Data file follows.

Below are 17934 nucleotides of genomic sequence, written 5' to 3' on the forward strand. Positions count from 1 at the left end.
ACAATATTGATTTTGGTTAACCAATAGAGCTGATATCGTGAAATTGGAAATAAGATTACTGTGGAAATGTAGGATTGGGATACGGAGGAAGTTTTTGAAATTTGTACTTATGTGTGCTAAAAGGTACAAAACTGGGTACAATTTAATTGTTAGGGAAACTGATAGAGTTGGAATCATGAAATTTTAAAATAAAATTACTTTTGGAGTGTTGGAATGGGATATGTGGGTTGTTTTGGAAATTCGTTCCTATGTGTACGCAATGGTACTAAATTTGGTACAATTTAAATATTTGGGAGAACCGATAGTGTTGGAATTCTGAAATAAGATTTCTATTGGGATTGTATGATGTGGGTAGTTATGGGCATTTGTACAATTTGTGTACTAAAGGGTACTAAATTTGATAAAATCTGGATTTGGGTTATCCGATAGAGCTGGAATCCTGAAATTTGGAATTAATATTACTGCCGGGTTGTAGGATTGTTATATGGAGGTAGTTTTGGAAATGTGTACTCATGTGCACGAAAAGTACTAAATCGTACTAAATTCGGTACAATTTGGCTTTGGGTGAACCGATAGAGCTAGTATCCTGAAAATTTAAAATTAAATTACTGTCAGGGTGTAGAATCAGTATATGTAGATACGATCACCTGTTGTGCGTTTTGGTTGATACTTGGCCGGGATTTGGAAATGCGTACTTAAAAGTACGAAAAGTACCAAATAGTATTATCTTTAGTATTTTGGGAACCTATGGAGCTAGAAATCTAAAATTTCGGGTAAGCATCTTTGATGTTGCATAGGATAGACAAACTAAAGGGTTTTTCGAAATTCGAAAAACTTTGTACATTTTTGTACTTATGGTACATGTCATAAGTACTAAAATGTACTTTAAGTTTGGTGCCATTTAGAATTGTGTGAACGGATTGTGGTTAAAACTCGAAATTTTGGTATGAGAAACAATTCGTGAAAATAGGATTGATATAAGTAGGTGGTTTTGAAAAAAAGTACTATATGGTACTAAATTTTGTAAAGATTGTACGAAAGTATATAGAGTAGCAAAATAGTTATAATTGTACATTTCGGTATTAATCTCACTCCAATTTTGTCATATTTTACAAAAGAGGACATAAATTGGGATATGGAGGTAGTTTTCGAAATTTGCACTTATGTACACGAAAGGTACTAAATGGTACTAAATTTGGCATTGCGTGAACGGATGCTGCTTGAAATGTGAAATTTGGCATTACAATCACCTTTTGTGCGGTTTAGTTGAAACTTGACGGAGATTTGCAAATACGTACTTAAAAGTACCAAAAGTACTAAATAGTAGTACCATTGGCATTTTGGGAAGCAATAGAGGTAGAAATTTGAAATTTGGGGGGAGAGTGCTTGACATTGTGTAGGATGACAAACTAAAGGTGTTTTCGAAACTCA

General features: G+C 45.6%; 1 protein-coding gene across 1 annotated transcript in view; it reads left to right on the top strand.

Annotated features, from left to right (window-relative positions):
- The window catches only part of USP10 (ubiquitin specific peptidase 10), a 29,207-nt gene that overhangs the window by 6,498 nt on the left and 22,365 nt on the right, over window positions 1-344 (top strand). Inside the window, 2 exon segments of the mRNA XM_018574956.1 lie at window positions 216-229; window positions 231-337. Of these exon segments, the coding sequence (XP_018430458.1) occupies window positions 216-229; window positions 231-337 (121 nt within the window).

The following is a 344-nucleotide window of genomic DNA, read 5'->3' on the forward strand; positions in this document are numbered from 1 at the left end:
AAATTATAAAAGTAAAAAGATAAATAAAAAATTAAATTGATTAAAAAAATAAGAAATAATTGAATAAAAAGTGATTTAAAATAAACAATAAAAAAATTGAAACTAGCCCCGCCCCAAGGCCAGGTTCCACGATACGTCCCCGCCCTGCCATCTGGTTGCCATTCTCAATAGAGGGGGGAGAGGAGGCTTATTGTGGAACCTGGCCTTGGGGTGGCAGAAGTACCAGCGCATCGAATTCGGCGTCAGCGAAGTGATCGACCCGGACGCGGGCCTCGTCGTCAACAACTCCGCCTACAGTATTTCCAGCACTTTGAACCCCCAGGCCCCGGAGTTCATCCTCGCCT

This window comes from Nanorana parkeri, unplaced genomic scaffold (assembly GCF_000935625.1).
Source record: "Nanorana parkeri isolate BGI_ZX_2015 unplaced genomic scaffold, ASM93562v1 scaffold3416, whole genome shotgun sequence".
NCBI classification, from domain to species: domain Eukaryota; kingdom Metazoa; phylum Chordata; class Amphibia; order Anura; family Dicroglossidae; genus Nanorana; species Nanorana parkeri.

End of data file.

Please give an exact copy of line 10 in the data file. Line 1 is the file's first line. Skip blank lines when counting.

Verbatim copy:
NCBI classification, from domain to species: domain Eukaryota; kingdom Metazoa; phylum Chordata; class Amphibia; order Anura; family Dicroglossidae; genus Nanorana; species Nanorana parkeri.